Digital cameras and camcorders
26:18

Digital cameras and camcorders

Photography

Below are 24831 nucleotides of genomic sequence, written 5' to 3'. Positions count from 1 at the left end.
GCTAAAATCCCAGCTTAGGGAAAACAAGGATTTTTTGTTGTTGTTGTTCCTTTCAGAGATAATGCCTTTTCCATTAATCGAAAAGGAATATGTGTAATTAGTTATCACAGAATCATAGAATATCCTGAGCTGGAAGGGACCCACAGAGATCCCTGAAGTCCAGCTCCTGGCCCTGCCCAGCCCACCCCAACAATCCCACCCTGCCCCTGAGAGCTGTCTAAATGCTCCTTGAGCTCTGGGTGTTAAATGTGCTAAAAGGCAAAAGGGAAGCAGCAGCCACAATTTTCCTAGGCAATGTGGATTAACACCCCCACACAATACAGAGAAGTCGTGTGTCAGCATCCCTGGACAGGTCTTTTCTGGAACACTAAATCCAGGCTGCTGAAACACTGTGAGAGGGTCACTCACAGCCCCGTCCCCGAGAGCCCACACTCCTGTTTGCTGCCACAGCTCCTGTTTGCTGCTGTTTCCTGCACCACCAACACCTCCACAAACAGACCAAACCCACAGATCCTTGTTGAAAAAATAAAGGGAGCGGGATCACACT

[ Music ] ^M00:00:07 >> Dan Ackerman: Hey now everybody. Welcome back to Editors' Office Hours. That's the show where I grab different scene editor and tie them down for half an hour or so to answer your questions. We're back in the Big Apple at long last. It was a little bit dusty. That's why it took us a couple of extra minutes to get started. But I'm very excited to have Lori Grunin here [inaudible]. Welcome Lori. What are you going to be talking about today? >> Lori Grunin: Cameras and camcorders, as usual. >> Dan Ackerman: This is like your third time on the show, which I appreciate. >> Lori Grunin I stopped counting. >> Dan Ackerman: Because a lot of our colleagues are afraid to even come on once. >> Lori Grunin: Ah [inaudible] >> Dan Ackerman: So if you've got a question for Lori, if you're watching this live, there's a big white box over on the side of the screen, you could type it in there. If you're watching this on tape, don't worry, we'll get to all the good questions. Type them in and we're going to get started. All right? >> Lori Grunin: Okie dokie. >> Dan Ackerman: And this is a good question here I'm going to start out with because a lot more people are buying digital SLRs now. They're moving away from the point and shoots. Should I buy one of those packages you see advertised? It's like a camera, body and a lens and maybe even a second lens. Or should I just buy everything separately? What's the best way to approach this? >> Lori Grunin: That's a very interesting question. If you are a beginner -- >> Dan Ackerman: Mm-hmm. >> Lori Grunin: or if you don't have any lenses from previous like film SLRs or something like that, then a kit is generally a good way to get into photography. It's a better out-of-box experience because, you know, you have it all set there. The dual lens kits are great for entry level people because -- >> Dan Ackerman: Okay. >> Lori Grunin: generally, those are the only lenses you'll need for a very long time. >> Dan Ackerman: That's usually what? Like a basic lens is like a telephoto lens? >> Lori Grunin: Yes, exactly. It's usually your standard, say the equivalent of maybe 35 millimeters to 70 milliliters -- milliliters, yeah that's right -- to 75 to 70 millimeters and then a zoom that will go out from say 70 to 120 or longer. It depends upon -- >> Dan Ackerman: Okay. >> Lori Grunin: the camera and the package and stuff. But they usually try to give you two complementary lenses. If you are shooting, or if you're thinking of buying a more expensive camera, I would say the class of, you know, Canon 50 D or up -- >> Dan Ackerman: Now what kind of price range do you count as a more expensive camera? >> Lori Grunin: Like $1200 or more. >> Dan Ackerman: Okay. >> Lori Grunin: Then, you really want to think about what it is you plan to be shooting, because if you're going for a more expensive camera, you generally have more of an idea of what you want to be doing. You're not sort of playing around and trying to feel the product out. >> Dan Ackerman: You probably have some experience. >> Lori Grunin: And also, you know, while, for instance the more expensive cameras, if they do have a kit version, >> Dan Ackerman: Mm-hmm. >> Lori Grunin: they generally have a decent kit lens. When you're talking about the high resolution, mid-range cameras like, you know, the 14 megapixels of the 50D up to like 21 megapixels for the 5D Mark II, the better the lens is -- you really need a really good lens for -- >> Dan Ackerman: You can really tell at that level. >> Lori Grunin: the high resolution. Yes. >> Dan Ackerman: Whether it's a cheapy lens or not. >> Lori Grunin: And the kit lenses are generally sort of just okay. >> Dan Ackerman: Mediocre, medium level. >> Lori Grunin: Right. So you may want to think about spending more for a non-kit lens. >> Dan Ackerman: Okay. Now what do you generally get in a kit? >> Lori Grunin: Kit usually refers to just basically the body -- >> Dan Ackerman: The body and the lens. >> Lori Grunin: plus a lens or two lenses. >> Dan Ackerman: Okay. >> Lori Grunin: Who is it -- Pentax came out with a very interesting low-end kit for K2000, which has a lens and a flash unit. >> Dan Ackerman: Mm-hmm, ah. Okay. >> Lori Grunin: And that's for entry level. And that's a very interesting kit too, because really with digital SLR you just shouldn't be using the on-camera flash. >> Dan Ackerman: Right. You need a flash. >> Lori Grunin: Yeah, you don't -- it works, but it's very harsh and produces harsh shadows and stuff like that. >> Dan Ackerman: Mm-hmm. >> Lori Grunin: So you want to take advantage of the fact that it has a hot shoe. So that's a nice kit too. >> Dan Ackerman: Well that actually brings us to another question. I know we've talked about this before, but lenses and the flashes that fit into the hot shoes, they're generally not compatible -- they're not compatible at all between different brands of cameras, right? >> Lori Grunin: Correct. >> Dan Ackerman: Are they generally compatible between different cameras in the same brand, [inaudible] different Nikons, different Canons, different Sonys, whatever? >> Lori Grunin: Yes. Well, flashes yes. >> Dan Ackerman: Okay. >> Lori Grunin: There's generally a standard within -- >> Dan Ackerman: Can't they just make one? It's a flash. They look the same. >> Lori Grunin: Oh, well in terms of compatibility, they are all. They come in different sizes and power outputs, etcetera because there are different classes of flash users as well. >> Dan Ackerman: But you can't use your Nikon flash on your Sony camera. >> Lori Grunin: Oh, yes. >> Dan Ackerman: That's one thing. >> Lori Grunin: That sort of, yeah. >> Dan Ackerman: It's like a USB port. Can we just make this all the same? >> Lori Grunin: Yeah, well, but the camera vendors have pretty much had them locked in. >> Dan Ackerman: Mm-hmm. >> Lori Grunin: And it means changing pin outputs. >> Dan Ackerman: [inaudible] >> Lori Grunin: And they wouldn't be forwardly [inaudible]. But anyway, lenses are a little more -- >> Dan Ackerman: It's only me thinking of the consumer. >> Lori Grunin: Lenses are a little more difficult. There are certain -- for instance like the Canon EFS mount, it can take both the EFS lenses and the regular old-fashioned lenses, the FS or the compact specifically made for digital camera's lenses. >> Dan Ackerman: Okay. >> Lori Grunin: But, there are some times when those aren't compatible where they've made them [inaudible] -- >> Dan Ackerman: All right. So there are a few exceptions, but generally -- >> Lori Grunin: Because they don't want people accidentally using a lens that's really not suited for the camera. >> Dan Ackerman: Okay. But if I have like a D40 and I trade it for like a D90, I can use the same -- >> Lori Grunin: Yes. >> Dan Ackerman: The lenses and the flash would probably be compatible between them. >> Lori Grunin: And frankly, within a brand of lenses, people tend to assume that they're not compatible when they really are. >> Dan Ackerman: Mm-hmm. >> Lori Grunin: So, what you need to do, download the manual for whatever camera you have and generally there's a list, especially from companies like Canon and Nikon telling you exactly which lenses are compatible and -- >> Dan Ackerman: Okay, like a big chart. >> Lori Grunin: what you lose, like -- yes this works, but it doesn't support the auto focus, that sort of [inaudible]. >> Dan Ackerman: Right, right. >> Lori Grunin: So always check. Don't assume that it won't work. >> Dan Ackerman: I'm surprised nobody makes a little adapter that maybe can screw on to the body and you could put other brands of lenses on that. >> Lori Grunin: Well, third party -- >> Dan Ackerman: Oh. >> Lori Grunin: Third parties, like Sigma and [inaudible] >> Dan Ackerman: Okay. >> Lori Grunin: Well, they actually make lenses specifically designed for -- like one lens with different mounts for [inaudible] >> Dan Ackerman: Oh, okay, okay, the little thing on the end there. >> Lori Grunin: The thing about the adapter is that's expensive. >> Dan Ackerman: [inaudible], okay. >> Lori Grunin: Olympus does make adapters for their old lenses. >> Dan Ackerman: Mm-hmm. >> Lori Grunin: To fit on their [inaudible] bodies, but adapters can be kind of tricky. >> Dan Ackerman: It's always kind of a cut. You're adding another piece of plastic or whatever there. >> Lori Grunin: Yeah, and the more distance you add, you lose light, you have to do focal length conversions, etcetera, so -- >> Dan Ackerman: Okay. So more trouble than it's worth. >> Lori Grunin: Sometimes, yes. >> Dan Ackerman: Speaking of visual SLRs, now do they usually -- this is another question, but do they usually shoot video as well? Or do they just do pictures? I know a lot of point and shoot cameras do video now, but I've never seen anyone shoot video with an SLR. >> Lori Grunin: There's only two SLRs that do video. It's relatively new. The D90, when it came out in August was the first one to do it. And now the Canon EOS 5D Mark II also does video. I think in the future -- I mean I haven't heard any manufacturer specifically talking about rolling it out across the product lines, but we're definitely going to see it happening more and more. >> Dan Ackerman: Okay, so a trend, but a slow trend. >> Lori Grunin: Yeah. >> Dan Ackerman: And we were talking about flashes a minute ago. Here's a question. My flash is too overpowering. Which way should I point it, overhead, to the side? >> Lori Grunin: Well, the flashes have -- >> Dan Ackerman: A lot of settings on them I'm sure. >> Lori Grunin: Yes. >> Dan Ackerman: A lot of people probably just plug them in and start shooting because -- >> Lori Grunin: Right, but you should be looking for the flash exposure compensation setting on your camera. >> Dan Ackerman: And that on the -- >> Lori Grunin: Which allows you to dial it down. >> Dan Ackerman: on the camera itself, not on the flash. >> Lori Grunin: Well, depending upon the flash. >> Dan Ackerman: Okay. >> Lori Grunin: Some of them will allow you to control it on the flash. A lot of them will allow you to control it on the body. >> Dan Ackerman: Okay. >> Lori Grunin: Unless you have an older flash unit and it may not be talking to the body. >> Dan Ackerman: I assume they're talking about the kind that goes, you know, up and down and then also curves to the side. >> Lori Grunin: Right. So, the first thing you do is use your flash exposure compensation to dial it back. >> Dan Ackerman: Okay. >> Lori Grunin: Then, if it's too bright directly on the subject, then point it up and bounce off, or point it to the side. >> Dan Ackerman: To the side. Whatever works best in that particular -- >> Lori Grunin: Anything but straight on. And also, frankly, if it's down in this position, >> Dan Ackerman: Mm-hmm. >> Lori Grunin: that's going to give you the most light. >> Dan Ackerman: The brightest, because it's right on them, whoever it is. >> Lori Grunin: So, yeah. You definitely want to tilt it. It may have a diffuser, you want to diffuse it. You can, if your camera doesn't have a built-in -- if your flash doesn't have a built-in diffuser, tape some transparency paper across it. >> Dan Ackerman: Right, right. >> Lori Grunin: Or a paper towel, something. You can cut the amount of the flash that comes out. >> Dan Ackerman: Okay, okay. Now this is a great question. What is a safe place to buy a camera, especially online? Because I know that -- I don't think there's anything shadier than online camera sales people or online camera sites. I get more complaints about that than I think anything else on the planet. >> Lori Grunin: Well, and frankly, the first thing to do is go to the forums and see. >> Dan Ackerman: Mm-hmm. >> Lori Grunin: Some of these places have threads that are like two or three years old with people complaining about them. >> Dan Ackerman: Oh, of course. And they're always changing their names and starting up under new names and they're usually the ones with the most outrageous prices that are probably too good to be true. >> Lori Grunin: Uh-huh. So, one way to be safe is to buy from someplace you've heard of before, you know? >> Dan Ackerman: Mm-hmm. >> Lori Grunin: Or to go with a general place that, you know, you've bought other things from. >> Dan Ackerman: Okay. >> Lori Grunin: The other thing is -- >> Dan Ackerman: But you also don't want to pay too much, because sometimes people feel like if they shop around online, they can find a better deal than if they just go like the store, you know, big brick and mortar store. >> Lori Grunin: Well my personal theory on shopping online is -- >> Dan Ackerman: Mm-hmm. >> Lori Grunin: I never go for the place with the cheapest price. >> Dan Ackerman: Sure. >> Lori Grunin: I tend to go to the place that has a price in the middle. >> Dan Ackerman: Mm-hmm. >> Lori Grunin: And that, you know, I look at all the terms. If I've never bought there before, >> Dan Ackerman: Mm-hmm. >> Lori Grunin: I Google them to make sure I don't see any complaints. >> Dan Ackerman: See what other people are saying about them. >> Lori Grunin: Right. So you just even -- and thing is that even a place that has a good history, you never, you know, they're up and down. >> Dan Ackerman: Okay. >> Lori Grunin: You never know. They may be going through a patch where a lot of -- they've had problems with returns or something like that. >> Dan Ackerman: Mm-hmm. >> Lori Grunin: And a lot of people are complaining. So, frankly, you need to do the research on the place to buy every single time you buy a big-ticket item. >> Dan Ackerman: Okay. Now generally, are cameras the kind of item that you can find a good discount on? Or are they kind of item that generally stays around the MSRP because that's dictated by the companies that make them? >> Lori Grunin: That goes on a brand by brand basis. >> Dan Ackerman: Okay. >> Lori Grunin: With Sonys, you generally don't find big discounts on. >> Dan Ackerman: Mm-hmm. >> Lori Grunin: Any company that has an authorized dealer system, like Sony -- >> Dan Ackerman: Okay. >> Lori Grunin: It's hard to find any real bargains. >> Dan Ackerman: Mm-hmm. >> Lori Grunin: But for other manufacturers, generally there tends to be a pretty wide variety. >> Dan Ackerman: Oh, okay. >> Lori Grunin: And I have to -- there's an -- actually know your list prices. That's another thing that I tell people. >> Dan Ackerman: Mm-hmm. >> Lori Grunin: Because there are places that charge more than list. >> Dan Ackerman: Oh, I'm sure. >> Lori Grunin: And, you know, you don't want to -- >> Dan Ackerman: All those little camera stores up and down -- used to be Broadway. Now they're all gone. But I always think of B and H and J and R kind of as places to go. But I always like they're charging me the list price almost or close to it. >> Lori Grunin: That varies on a product-by-product basis. You can't go in there assuming it's going to be the lowest price and you can't go in there assuming it's going to be the highest price. >> Dan Ackerman: But they're generally trustworthy retailers that have been around for a long time. >> Lori Grunin: Yeah, yes. >> Dan Ackerman: If you don't want to go super commercial and go to like Best Buy or something. >> Lori Grunin: Right. Although as I said, the other thing I do recommend is to go someplace and feel the camera, hold it, etcetera before you buy it online. >> Dan Ackerman: Oh, sure. Okay, okay. So let's take a quick break right now and check out a product video. What product video are we going to be watching? >> Lori Grunin: The Canon EOS 5D Mark II. >> Dan Ackerman: Okay. >> Lori Grunin: Just finished the review. It's got an Editors' Choice. >> Dan Ackerman: You feel this is one of your better videos. You're really kind of, you know, sell the experience on people? >> Lori Grunin: I don't know. I don't watch my videos. >> Dan Ackerman: I guess we're going to find out. I don't either. All right. Let's roll that video and we'll be back in just a minute. ^M00:11:30 [ Background music ] >> Lori Grunin: Hi. I'm Lori Grunin, Senior Editor with CNET and this is the Canon EOS 5D Mark II. This is one of our Editors' Choices for digital SLRs because it provides such a great value for a mid-range to high-end camera. It's a full frame sensor, 21 megapixels and, like the Nikon D90, it provides video capture. While the video capture isn't one of the reasons I really picked it to be an Editors' Choice, it's still really neat, and it works very well. It produces great images. It's fast, although not for continuous shooting. It's still not a sports shooter like the higher-end EOS 1D series, but for single shots, it's really good. This camera also has Canon's relatively new creative auto mode, which the company introduced in the 50D. It makes even less sense to have it in this model than it did in the 50D. Creative auto is kind of a dumbed-down mode where you pick like, brighter or darker, that's really not suitable for the level of user who's going to pay $2700 for a camera. Pretty much all Canon digital SLRs, it has the same type of electronic controls, which you drive via a combination of button and dial presses. I miss having some real buttons and switches that directly control. For instance like Nikon and Sony on the A900 have a metering switch that you just select. You don't have to press and move. I find setting a metering switch a little faster to use than the combination of button and dials. But, if you're a Canon user, you'll feel immediately at home with this camera. It also has the joystick and control dial that you'll find on a lot of the other Canon digital SLRs and those I really like. Haven't gotten tired of those. It uses the same three and a half inch LCD that most other digital SLRs in its class use. Nice and bright, but still you don't really want to be making a lot of exposure and color decisions based on it. It's very comfortable to shoot with and, of course, it's a lot lighter than its older siblings, the EOS 1Ds, which have the vertical grip and those are very heavy. So if you're looking for a pro camera that's not as heavy as those and can do most of what you need, the Canon EOS 5D Mark II will fill the bill. I'm Lori Grunin. This is the Canon EOS 5D Mark II. ^M00:13:52 [ Music ] ^M00:13:54 >> Dan Ackerman: Hey now everybody. We are back. It's Editors' Office Hours. I'm Dan Ackerman. Lori Grunin is here with me. We have tied Lori down to force her to answer your questions. We've got about 10 or 11 minutes left. If you've got some questions you want to get in. We've got a ton of them right here, actually. Somebody's asking about SDHC card and how those are different from regular SD cards and will I notice a speed difference in taking pictures or transferring images if I use an SDHC card? >> Lori Grunin: I get that question so often. The difference between SD and SDHC cards is basically capacity. They increased the capacity for SDHC, which stands for high capacity -- >> Dan Ackerman: High capacity. >> Lori Grunin: by using a different file system. >> Dan Ackerman: Okay. >> Lori Grunin: So, SDHC cards are not -- you can -- they're not backwardly compatible if the device you have -- >> Dan Ackerman: Only takes SD cards. >> Lori Grunin: only supports SD. Right, exactly. However SD is forwardly compatible. Now in terms of performance, the reason why SDHC cards tend to be faster is because they're newer and more expensive. >> Dan Ackerman: Mm-hmm. >> Lori Grunin: The margins are bigger and they put the newer technology in there. Will you notice a difference in speed? Yes, at the very least when copying files from the reader -- >> Dan Ackerman: Right, to the computer. >> Lori Grunin: to a computer. >> Dan Ackerman: I have noticed that. >> Lori Grunin: In the camera, it depends. If you have a newer camera, you might be able to capture more frames in continuous shooting modes. >> Dan Ackerman: Okay. >> Lori Grunin: But you won't necessarily notice a speed difference when you're shooting. >> Dan Ackerman: As in you take a picture and then it's ready to take the next picture. >> Lori Grunin: Right. >> Dan Ackerman: You won't see a big improvement there. >> Lori Grunin: Right. But we have noticed that when you're shooting in burst mode, it manages to save the files faster and to clear out the buffer. >> Dan Ackerman: So you can get more pictures in. >> Lori Grunin: Right. >> Dan Ackerman: Right. Okay. Now about how big do SDHC cards get? >> Lori Grunin: Right now they go up to 64 gigs. >> Dan Ackerman: Wow. >> Lori Grunin: To get beyond that, they introduced a new format, SDX-- >> Dan Ackerman: SD Super HC? >> Lori Grunin: X -- >> Dan Ackerman: Extremely high capacity? >> Lori Grunin: Yes. >> Dan Ackerman: Oh seriously? I was just kidding. >> Lori Grunin: Yeah. And those to into the terabytes. Of course no products exist now, although I think somebody announced that they'd have a card by the end of the year. >> Dan Ackerman: There aren't enough things in the world to take pictures of to fill up that much. Okay, maybe there are. >> Lori Grunin: Yes, but, well but the other thing is video. Remember that. >> Dan Ackerman: Oh, that's right, video. Good for the video. Speaking of video, do you know of a good flash HD camcorder? Somebody's looking for a suggestion for a flash-based, I guess a solid state hard drive based camcorder. I know there's a whole bunch of those out there now. >> Lori Grunin: Yeah, as a matter of fact they seem to be really popular. Canon HF -- they have whole series that are basically the same, the HF 11, HF 10, HF 100. They're pretty much very similar models. Sony's high-end, the CX 12 and then they just announced some new ones which we haven't tested yet -- >> Dan Ackerman: Okay. >> Lori Grunin: But frankly I don't expect them to be worse than their predecessors. >> Dan Ackerman: Are they generally pretty small, right? Because I remember -- >> Lori Grunin: Yeah, one thing that we have noticed, and noticed at CES is they're sort of splitting their high-end flash camcorders into two camps. >> Dan Ackerman: Okay. >> Lori Grunin: The ones that really take advantage of the size and because you can make them a lot more compact. >> Dan Ackerman: Mm-hmm. >> Lori Grunin: And the ones that still keep a larger size so that they can have a nice big lens. >> Dan Ackerman: Yes. >> Lori Grunin: And that's really sort of the lower limitation you want on your HD camcorders is you want a big lens because it's faster, more light and you just get better quality. But, you know, it's the trade-off. >> Dan Ackerman: Now even though they call a lot of these HD camcorders, they're different structurally than those little, like flip-style HD camcorders that are like 200 bucks. >> Lori Grunin: Yes, right. >> Dan Ackerman: You know, they call those HD. It's not the same HD. What's the difference? >> Lori Grunin: Well HD, all that refers to is the resolution of the video. >> Dan Ackerman: Of the video. >> Lori Grunin: 1920 by 1080 or in some cases -- >> Dan Ackerman: Or 720. >> Lori Grunin: Exactly. So that's really all they have in common is they produce video with the same -- >> Dan Ackerman: Output resolution. >> Lori Grunin: Exactly. They've conformed to the standard. However, to shoot really good HD video, you want to start out with a higher resolution sensor. >> Dan Ackerman: Mm-hmm. >> Lori Grunin: I mean, like a three megapixel sensor, even though you're not using it in the final output, you can still get much sharper -- >> Dan Ackerman: Okay, [inaudible] to play with. >> Lori Grunin: raw video before -- exactly. So the smaller camcorders use smaller low-resolution sensors so they don't have as much to play with. >> Dan Ackerman: And little, tiny lenses. >> Lori Grunin: And little tiny lenses. They're just, you know, so -- >> Dan Ackerman: So even if you have flip HD -- >> Lori Grunin: For the price, they're good. >> Dan Ackerman: or creative HD, it's the not the same as shooting with even a low-end full-size HD camcorder. >> Lori Grunin: Exactly. >> Dan Ackerman: Although, people can get some very decent results out of them -- >> Lori Grunin: Yeah. >> Dan Ackerman: depending on the lighting and -- >> Lori Grunin: They're perfect for cat videos, you know. >> Dan Ackerman: Perfect for cat videos. I like that, I like that. Or intern videos. >> Lori Grunin: Yeah, or -- >> Dan Ackerman: Or lab [inaudible] videos. I should just -- >> Lori Grunin: Or drinking videos. >> Dan Ackerman: Hurray. Let's see, what else? Oh, here's a great one. Do you guys have any ideas on how to fix corrupted photos that you get off a card that goes bad or a camera that goes bad or a session that goes bad or you leave your SG card in your pocket when you put your pants in the wash or something? >> Lori Grunin: I think I did that once, actually. >> Dan Ackerman: Were you able to recover the pictures? >> Lori Grunin: Compact flash card, did not -- >> Dan Ackerman: Solid-state technology. It's very reliable, people. >> Lori Grunin: Yes. The first thing you should accept is you may not be able to fix it. >> Dan Ackerman: Okay. >> Lori Grunin: They pretty much can do some miracles these days, but you know, consider it, you know, a windfall if you can actually fix them. There's lots of software things called things like RescuePro -- >> Dan Ackerman: Yeah. I've seen a lot of those. >> Lori Grunin: I'd go to Download.com and search on, you know -- >> Dan Ackerman: Nice plug. >> Lori Grunin: Yeah. And search on photo recovery software. >> Dan Ackerman: Okay. Now should you have to buy something, or are there enough good free [inaudible] out there? >> Lori Grunin: You're probably going to end up buying it because there's usually -- most of them there's like free trials -- >> Dan Ackerman: Okay. >> Lori Grunin: but I hate the free trials of all of these rescuing [inaudible] hard disc rescue, because they'll say well you can use it, but you can't save the results. >> Dan Ackerman: But you can't save the files and you can't see all the results. >> Lori Grunin: It's like, you know, give me two freebies, you know. >> Dan Ackerman: Or something. And the free ones generally, the menus are harder to use, they're not as full-featured and stuff. But a lot of stuff's not very expensive. It's like 20 of 30 bucks usually. >> Lori Grunin: Right. That's true. I'm notoriously cheap. >> Dan Ackerman: And you shouldn't have to go to like a recovery service like they used to have. >> Lori Grunin: Oh, no. Absolutely not. >> Dan Ackerman: Yeah. Unless these are the most valuable photos in the world that you're -- >> Lori Grunin: Just one -- they are very, very slow because they basically have to go through every single sector of the card and try to match them up. >> Dan Ackerman: Okay. >> Lori Grunin: Because really what happens when -- a corrupted photo usually means that the index of the files has gotten all scrambled. >> Dan Ackerman: Mm-hmm. And there's always the header that tell you which bits go to which file. >> Lori Grunin: Exactly, right. The file allocation table. >> Dan Ackerman: And sometimes you'll end up with a result that's like a half a picture and then it breaks up halfway through. >> Lori Grunin: Exactly, yes. >> Dan Ackerman: So you save what you can. Now will different programs give you a different result? >> Lori Grunin: The other thing that you may want to try though, because one thing I have noticed is sometimes copying over the files, if you're drive isn't that reliable -- >> Dan Ackerman: Mm-hmm. >> Lori Grunin: it can become scrambled when the original file is fine. >> Dan Ackerman: Mm-hmm. >> Lori Grunin: It's the transfer that screwed it up. >> Dan Ackerman: Okay. >> Lori Grunin: So you want to try recopying and try changing your USB cable, because if the cable can screw it up too. >> Dan Ackerman: Because people think it's all digital so it doesn't even matter what kind of cable you have. >> Lori Grunin: Right, yeah. >> Dan Ackerman: Because it's just ones and zeros. But that's not always the case. >> Lori Grunin: Correct. >> Dan Ackerman: Okay. Here's a good specific model question. I'm trying to decide between a Sony A900 or a Nikon D90. Which one is better? >> Lori Grunin: Um >> Dan Ackerman: How about that for a shoot-out right there? >> Lori Grunin: Well, except the D90 costs about $900 -- >> Dan Ackerman: Okay. >> Lori Grunin: And the A90 costs about $3000 -- A900 I mean costs -- >> Dan Ackerman: So probably a little bit of an edge there. >> Lori Grunin: Yeah. And I mean, if you're even considering the -- I mean they're like apples and oranges. >> Dan Ackerman: Sure. >> Lori Grunin: The A900 is full-frame. It produces huge files. >> Dan Ackerman: What does full-frame mean? I've heard that a bunch of times recently. >> Lori Grunin: It just means that the sensor is the same size as a frame of 35 millimeter film. >> Dan Ackerman: Okay. >> Lori Grunin: So it's best when you're using old, you know, old lenses or the designed -- >> Dan Ackerman: For the biggest [inaudible]. >> Lori Grunin: Yes. It's definitely bigger. The next size up would be a medium-format sensor. >> Dan Ackerman: Okay. >> Lori Grunin: So, yes they're bigger. >> Dan Ackerman: So medium is bigger than full. >> Lori Grunin: I never thought about it that way. >> Dan Ackerman: [inaudible] like jumbo shrimp. >> Lori Grunin: Yeah. >> Dan Ackerman: So that's a whole other category. If you're in the Sony A900 market, congratulations to you. Obviously the economic downturn is doing you no harm and you don't need our help. You're doing just fine. We're going to come to you for some advice. Finally, we're running pretty low on time here. I've got a question for you. Why doesn't Apple put an SD card slot in those MacBooks? What is wrong with these people? >> Lori Grunin: I've been asking myself that for years. >> Dan Ackerman: I've been asking them for years. >> Lori Grunin: Yeah. >> Dan Ackerman: Wouldn't that be a big [inaudible]. So many photographers use MacBooks. >> Lori Grunin: Yes, in which case, you'd want them to put a CF card slot -- >> Dan Ackerman: Okay, or a -- that's right high-end, okay. >> Lori Grunin: because high-end SLRs all use CF. >> Dan Ackerman: Now, at what level do you switch over? Like the D90 has an SD card, right? >> Lori Grunin: Yeah, it happens at the, like the $1200 mark, about. >> Dan Ackerman: Okay. So that Sony, for instance, has a compact flash card. >> Lori Grunin: CF, yes. And a memory stick. >> Dan Ackerman: And [inaudible] like it's a Sony. Now why do they stick with compact flash? To me that's an older technology. >> Lori Grunin: It is older, but they're also -- CF is -- >> Dan Ackerman: Is it a very high capacity technology still? >> Lori Grunin: Well, it ramps up in capacity faster than SD does. >> Dan Ackerman: Okay. >> Lori Grunin: So, plus there's lots of -- pros have very expensive older equipment and -- >> Dan Ackerman: And a lot of them -- it's sort of -- >> Lori Grunin: Exactly. >> Dan Ackerman: It's not that compact flash cards are any better technically than SD cards in some major way that's going to change your life, it's that it's grandfathered in with a lot of people that have old, expensive equipment. >> Lori Grunin: Yeah. Sometimes they'll have dual slots. They'll have a CF and an SD. >> Dan Ackerman: Yeah, I've seen that. >> Lori Grunin: But -- and the CF still tends to be, I believe, a little faster. >> Dan Ackerman: Ah, okay. >> Lori Grunin: There's more faster CF card than SD cards. >> Dan Ackerman: Ah, all right, all right. Now you've been actually testing out this big Lenovo laptop that's aimed at photographers and artists. It's like the W700. >> Lori Grunin: It's going to be big. >> Dan Ackerman: It's got a big 17-inch screen, but then it has a secondary display. >> Lori Grunin: A 10.6 inch display [inaudible]. >> Dan Ackerman: That slides out and is set in a portrait mode. >> Lori Grunin: Yes. It's for holding your palettes like in PhotoShop or when you're doing video editing. >> Dan Ackerman: You're toolbars and stuff. >> Lori Grunin: Yes. >> Dan Ackerman: And what do you think of that so far? Have you been playing around with it at all? >> Lori Grunin: The display is very nice. >> Dan Ackerman: Both displays. >> Lori Grunin: Well, see, but you don't really care about the quality of the one on the right. >> Dan Ackerman: Okay. >> Lori Grunin: Because it is for doing standard, you know, looking at palettes. The one thing that Lenovo did when they created that second display is it's about the same pixel resolution -- >> Dan Ackerman: Okay. >> Lori Grunin: as the main display. So you don't see, you know, what happens when you have two displays -- >> Dan Ackerman: Right, right. >> Lori Grunin: and one's set at a different resolution and everything changes sizes. >> Dan Ackerman: Mm-hmm. >> Lori Grunin: So that's very well thought out. >> Dan Ackerman: Okay. >> Lori Grunin: It's very nice. >> Dan Ackerman: But the main display, is that 16 by 12? >> Lori Grunin: I can't remember. >> Dan Ackerman: It's something very high with 17-inch resolution. >> Lori Grunin: Yes, yes. >> Dan Ackerman: Okay. >> Lori Grunin: It's a good resolution. It's also, it's wide-gamut, which means it can display more colors than your standard laptop display. >> Dan Ackerman: Mm-hmm. >> Lori Grunin: And everything looks really nice on it. >> Dan Ackerman: That's it. >> Lori Grunin: I'm still trying to figure out how accurate it is. >> Dan Ackerman: Mm-hmm. >> Lori Grunin: And I have to do some printing and color matching and stuff like that. >> Dan Ackerman: So that, or 17-inch MacBook Pro, what would you take right now if you had do something with some pictures? >> Lori Grunin: Personally, I wouldn't take either one. My back would never forgive me. >> Dan Ackerman: Or if you had to set up somewhere with one of them? >> Lori Grunin: Well, I actually might go for the Lenovo. >> Dan Ackerman: Okay. There you go. Extra screen. And of course, it has an SD card slot, right? >> Lori Grunin: Yes and a CF card slot -- >> Dan Ackerman: And a Compact flash. >> Lori Grunin: and a [inaudible] built in. >> Dan Ackerman: Oh, see that. Oh that's right. It's got the little tablet there. Yeah. >> Lori Grunin: And it's a built-in color calibrator. So, they really, you know, there's a lot of nice stuff in there. >> Dan Ackerman: Steve Jobs, take notes. All right. Fantastic. We have run out of time even on this extended edition of Editors' Office Hours. Thank you Lori for joining me. Any quick plugs to throw in here? I know you have a show or something. >> Lori Grunin: A podcast. >> Dan Ackerman: A podcast. >> Lori Grunin: Our weekly podcast, which has also suffered some hiccups because of the holidays, but it's generally every Thursday. >> Dan Ackerman: Okay. >> Lori Grunin: Indecent exposure. CNET.com. >> Dan Ackerman: Oh I get it, because it's about cameras. >> Lori Grunin: Yeah. >> Dan Ackerman: [inaudible] see? >> Lori Grunin: And you can get it on iTunes, too. >> Dan Ackerman: And on iTunes. Well, all right. Join us next week for another exciting Editors' Office Hours. Until then, I'm Dan Ackerman. >> Lori Grunin: And I'm Lori Grunin. >> Dan Ackerman: There you go. See you next time. ^M00:26:12 [ Music ]